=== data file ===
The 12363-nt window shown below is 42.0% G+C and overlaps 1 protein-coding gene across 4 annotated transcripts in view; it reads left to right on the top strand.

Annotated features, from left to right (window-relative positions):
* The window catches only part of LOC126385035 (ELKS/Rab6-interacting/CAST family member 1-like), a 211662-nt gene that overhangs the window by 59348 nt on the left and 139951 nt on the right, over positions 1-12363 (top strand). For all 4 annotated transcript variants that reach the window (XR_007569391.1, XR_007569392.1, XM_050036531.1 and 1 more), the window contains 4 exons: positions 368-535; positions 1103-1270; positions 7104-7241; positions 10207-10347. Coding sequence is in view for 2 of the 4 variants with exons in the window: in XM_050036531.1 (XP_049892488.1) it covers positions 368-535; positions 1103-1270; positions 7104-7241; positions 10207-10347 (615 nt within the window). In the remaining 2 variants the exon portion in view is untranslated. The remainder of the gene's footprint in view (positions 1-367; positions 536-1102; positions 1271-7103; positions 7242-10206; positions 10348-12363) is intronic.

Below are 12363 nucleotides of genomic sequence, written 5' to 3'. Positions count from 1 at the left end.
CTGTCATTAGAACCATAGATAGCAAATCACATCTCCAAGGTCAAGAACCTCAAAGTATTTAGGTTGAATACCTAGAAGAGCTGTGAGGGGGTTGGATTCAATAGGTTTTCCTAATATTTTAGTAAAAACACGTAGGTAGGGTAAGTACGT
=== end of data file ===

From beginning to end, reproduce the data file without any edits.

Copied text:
The 12363-nt window shown below is 42.0% G+C and overlaps 1 protein-coding gene across 4 annotated transcripts in view; it reads left to right on the top strand.

Annotated features, from left to right (window-relative positions):
* The window catches only part of LOC126385035 (ELKS/Rab6-interacting/CAST family member 1-like), a 211662-nt gene that overhangs the window by 59348 nt on the left and 139951 nt on the right, over positions 1-12363 (top strand). For all 4 annotated transcript variants that reach the window (XR_007569391.1, XR_007569392.1, XM_050036531.1 and 1 more), the window contains 4 exons: positions 368-535; positions 1103-1270; positions 7104-7241; positions 10207-10347. Coding sequence is in view for 2 of the 4 variants with exons in the window: in XM_050036531.1 (XP_049892488.1) it covers positions 368-535; positions 1103-1270; positions 7104-7241; positions 10207-10347 (615 nt within the window). In the remaining 2 variants the exon portion in view is untranslated. The remainder of the gene's footprint in view (positions 1-367; positions 536-1102; positions 1271-7103; positions 7242-10206; positions 10348-12363) is intronic.

Below are 12363 nucleotides of genomic sequence, written 5' to 3'. Positions count from 1 at the left end.
CTGTCATTAGAACCATAGATAGCAAATCACATCTCCAAGGTCAAGAACCTCAAAGTATTTAGGTTGAATACCTAGAAGAGCTGTGAGGGGGTTGGATTCAATAGGTTTTCCTAATATTTTAGTAAAAACACGTAGGTAGGGTAAGTACGT